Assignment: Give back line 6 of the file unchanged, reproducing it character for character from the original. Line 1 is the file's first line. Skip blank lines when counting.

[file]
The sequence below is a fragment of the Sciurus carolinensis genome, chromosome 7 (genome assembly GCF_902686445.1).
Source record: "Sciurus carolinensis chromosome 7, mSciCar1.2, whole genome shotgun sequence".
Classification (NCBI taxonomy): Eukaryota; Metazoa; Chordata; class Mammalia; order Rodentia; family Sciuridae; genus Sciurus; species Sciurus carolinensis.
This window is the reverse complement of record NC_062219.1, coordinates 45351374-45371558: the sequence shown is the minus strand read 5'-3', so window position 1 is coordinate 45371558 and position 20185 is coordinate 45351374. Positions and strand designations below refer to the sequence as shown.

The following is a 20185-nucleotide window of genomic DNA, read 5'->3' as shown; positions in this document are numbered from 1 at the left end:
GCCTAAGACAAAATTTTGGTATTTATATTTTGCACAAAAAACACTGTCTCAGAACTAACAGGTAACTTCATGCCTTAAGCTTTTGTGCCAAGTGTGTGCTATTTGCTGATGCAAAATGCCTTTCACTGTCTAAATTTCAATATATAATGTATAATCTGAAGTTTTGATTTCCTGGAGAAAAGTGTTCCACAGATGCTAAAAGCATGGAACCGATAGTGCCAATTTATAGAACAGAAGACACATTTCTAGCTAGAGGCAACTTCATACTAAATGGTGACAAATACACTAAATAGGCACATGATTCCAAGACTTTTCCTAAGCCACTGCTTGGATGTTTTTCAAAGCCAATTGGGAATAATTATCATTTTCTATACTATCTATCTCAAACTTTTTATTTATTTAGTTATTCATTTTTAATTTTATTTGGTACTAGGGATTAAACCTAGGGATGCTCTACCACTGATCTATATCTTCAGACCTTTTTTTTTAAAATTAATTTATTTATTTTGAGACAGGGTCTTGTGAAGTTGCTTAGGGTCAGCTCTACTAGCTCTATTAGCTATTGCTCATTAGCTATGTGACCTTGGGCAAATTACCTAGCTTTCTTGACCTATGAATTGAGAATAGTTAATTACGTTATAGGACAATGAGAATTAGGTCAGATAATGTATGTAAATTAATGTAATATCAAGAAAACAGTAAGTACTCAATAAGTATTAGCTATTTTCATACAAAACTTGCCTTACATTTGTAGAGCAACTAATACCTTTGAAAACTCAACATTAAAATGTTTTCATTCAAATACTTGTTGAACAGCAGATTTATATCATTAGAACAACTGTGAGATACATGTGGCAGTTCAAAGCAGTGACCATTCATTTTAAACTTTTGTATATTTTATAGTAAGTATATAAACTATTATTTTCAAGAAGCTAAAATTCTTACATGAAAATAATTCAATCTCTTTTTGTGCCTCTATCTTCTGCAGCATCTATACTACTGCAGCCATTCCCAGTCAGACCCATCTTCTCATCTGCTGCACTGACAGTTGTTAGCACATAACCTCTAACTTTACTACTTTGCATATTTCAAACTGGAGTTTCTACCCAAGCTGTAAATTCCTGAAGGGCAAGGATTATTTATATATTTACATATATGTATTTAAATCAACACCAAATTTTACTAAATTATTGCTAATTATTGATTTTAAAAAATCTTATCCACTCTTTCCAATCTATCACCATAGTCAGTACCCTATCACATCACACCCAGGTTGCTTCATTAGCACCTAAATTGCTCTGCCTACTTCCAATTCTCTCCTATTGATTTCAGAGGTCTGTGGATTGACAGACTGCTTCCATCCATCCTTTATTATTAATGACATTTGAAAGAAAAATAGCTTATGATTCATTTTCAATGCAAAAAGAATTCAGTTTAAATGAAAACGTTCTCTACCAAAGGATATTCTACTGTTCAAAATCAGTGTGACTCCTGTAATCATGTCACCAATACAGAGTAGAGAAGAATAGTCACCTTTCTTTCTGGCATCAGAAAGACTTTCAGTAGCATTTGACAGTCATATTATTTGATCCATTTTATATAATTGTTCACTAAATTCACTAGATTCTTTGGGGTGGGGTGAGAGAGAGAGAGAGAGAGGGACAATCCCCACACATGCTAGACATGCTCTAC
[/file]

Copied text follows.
GCCTAAGACAAAATTTTGGTATTTATATTTTGCACAAAAAACACTGTCTCAGAACTAACAGGTAACTTCATGCCTTAAGCTTTTGTGCCAAGTGTGTGCTATTTGCTGATGCAAAATGCCTTTCACTGTCTAAATTTCAATATATAATGTATAATCTGAAGTTTTGATTTCCTGGAGAAAAGTGTTCCACAGATGCTAAAAGCATGGAACCGATAGTGCCAATTTATAGAACAGAAGACACATTTCTAGCTAGAGGCAACTTCATACTAAATGGTGACAAATACACTAAATAGGCACATGATTCCAAGACTTTTCCTAAGCCACTGCTTGGATGTTTTTCAAAGCCAATTGGGAATAATTATCATTTTCTATACTATCTATCTCAAACTTTTTATTTATTTAGTTATTCATTTTTAATTTTATTTGGTACTAGGGATTAAACCTAGGGATGCTCTACCACTGATCTATATCTTCAGACCTTTTTTTTTAAAATTAATTTATTTATTTTGAGACAGGGTCTTGTGAAGTTGCTTAGGGTCAGCTCTACTAGCTCTATTAGCTATTGCTCATTAGCTATGTGACCTTGGGCAAATTACCTAGCTTTCTTGACCTATGAATTGAGAATAGTTAATTACGTTATAGGACAATGAGAATTAGGTCAGATAATGTATGTAAATTAATGTAATATCAAGAAAACAGTAAGTACTCAATAAGTATTAGCTATTTTCATACAAAACTTGCCTTACATTTGTAGAGCAACTAATACCTTTGAAAACTCAACATTAAAATGTTTTCATTCAAATACTTGTTGAACAGCAGATTTATATCATTAGAACAACTGTGAGATACATGTGGCAGTTCAAAGCAGTGACCATTCATTTTAAACTTTTGTATATTTTATAGTAAGTATATAAACTATTATTTTCAAGAAGCTAAAATTCTTACATGAAAATAATTCAATCTCTTTTTGTGCCTCTATCTTCTGCAGCATCTATACTACTGCAGCCATTCCCAGTCAGACCCATCTTCTCATCTGCTGCACTGACAGTTGTTAGCACATAACCTCTAACTTTACTACTTTGCATATTTCAAACTGGAGTTTCTACCCAAGCTGTAAATTCCTGAAGGGCAAGGATTATTTATATATTTACATATATGTATTTAAATCAACACCAAATTTTACTAAATTATTGCTAATTATTGATTTTAAAAAATCTTATCCACTCTTTCCAATCTATCACCATAGTCAGTACCCTATCACATCACACCCAGGTTGCTTCATTAGCACCTAAATTGCTCTGCCTACTTCCAATTCTCTCCTATTGATTTCAGAGGTCTGTGGATTGACAGACTGCTTCCATCCATCCTTTATTATTAATGACATTTGAAAGAAAAATAGCTTATGATTCATTTTCAATGCAAAAAGAATTCAGTTTAAATGAAAACGTTCTCTACCAAAGGATATTCTACTGTTCAAAATCAGTGTGACTCCTGTAATCATGTCACCAATACAGAGTAGAGAAGAATAGTCACCTTTCTTTCTGGCATCAGAAAGACTTTCAGTAGCATTTGACAGTCATATTATTTGATCCATTTTATATAATTGTTCACTAAATTCACTAGATTCTTTGGGGTGGGGTGAGAGAGAGAGAGAGAGAGGGACAATCCCCACACATGCTAGACATGCTCTAC